Disturbances in the cortisol rhythm can provoke insomnia, daytime fatigue, anxiety, inability to relax, or a chronically overtaxed nervous system.
Cortisol is also an immune-regulating hormone and disturbances to normal cortisol levels can manifest as weakened immunity and frequent illness.
Testosterone: While typically considered a male hormone, testosterone is also present and essential in women. Testosterone supports libido, muscle mass, energy levels, red blood cell production and blood oxygen levels, and fertility.
Excess testosterone in women can cause infertility, acne, skin and scalp oiliness, and unwanted hair growth. While hair production increases on the face and body, scalp hair tends to thin and shed. Low testosterone in women can manifest as joint pain, low mood, fatigue, and low libido.
Men tend to suffer from issues of low testosterone, which can include fatigue and apathy. Muscle mass diminishes and men struggle with low libido and mood.
Estrogen: The master female hormone, estrogen is the lifeblood of optimal female wellness. Excess or deficient estrogen can cause fertility problems and difficult menses. As estrogen works in tandem with serotonin, the neurotransmitter that promotes positive mood, imbalances of estrogen are common in mood disorders. Estrogen is essential for brain health, bone health, and cardiovascular health.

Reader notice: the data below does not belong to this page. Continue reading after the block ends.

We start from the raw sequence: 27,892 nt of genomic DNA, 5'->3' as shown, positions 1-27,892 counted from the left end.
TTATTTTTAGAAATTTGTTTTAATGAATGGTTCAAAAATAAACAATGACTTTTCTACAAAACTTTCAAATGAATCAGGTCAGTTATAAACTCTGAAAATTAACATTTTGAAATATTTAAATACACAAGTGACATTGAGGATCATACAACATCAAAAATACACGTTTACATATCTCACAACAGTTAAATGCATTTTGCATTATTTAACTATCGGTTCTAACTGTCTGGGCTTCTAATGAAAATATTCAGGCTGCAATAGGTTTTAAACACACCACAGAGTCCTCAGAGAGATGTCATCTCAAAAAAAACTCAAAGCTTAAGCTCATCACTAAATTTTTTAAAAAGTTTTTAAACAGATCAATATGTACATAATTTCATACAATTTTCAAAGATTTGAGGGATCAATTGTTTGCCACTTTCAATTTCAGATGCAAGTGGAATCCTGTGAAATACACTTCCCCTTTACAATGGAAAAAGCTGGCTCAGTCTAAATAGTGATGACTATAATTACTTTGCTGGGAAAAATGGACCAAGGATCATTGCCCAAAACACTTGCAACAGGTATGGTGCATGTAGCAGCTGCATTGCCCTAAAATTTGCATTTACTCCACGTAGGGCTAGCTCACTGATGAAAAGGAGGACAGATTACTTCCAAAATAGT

Men can suffer from estrogen issues, and as estrogen-like chemicals are abundant in plastics, pesticides, and other industrial chemicals it is no wonder that researchers are observing declining sperm counts over the decades.
Excess body weight also tends to drive higher, and obesity tends to drive higher estrogen levels.
Progesterone: Progesterone peaks shortly after a woman ovulates. Progesterone is responsible for preparing the body for a pregnancy. Alongside estrogen, progesterone also enhances cardiovascular and brain health. Progesterone is essential for maintaining a calm mood, balancing estrogen, and restful sleep.
Excess progesterone is not a common issue, however deficient progesterone is. Low progesterone can manifest as infertility, mood issues, insomnia, and relatively high estrogen levels.
Melatonin: Present in both men and women, melatonin is produced in the brain in at night. Low light levels trigger melatonin production. Too little melatonin can deprive the body and brain of deep and restorative sleep.
Melatonin issues are common with the modern phenomenon of blue light emitting devices around us at all times of the day. Televisions, cell phones, tablets, and laptops emit blue light that suppresses melatonin production.
Additionally, melatonin is a potent anti-inflammatory. Perhaps melatonin’s anti-inflammatory activity is why insomnia is associated with a greater risk of metabolic disease, cognitive decline, and chronic health issues.
The Rise of Hormonal Balance Supplements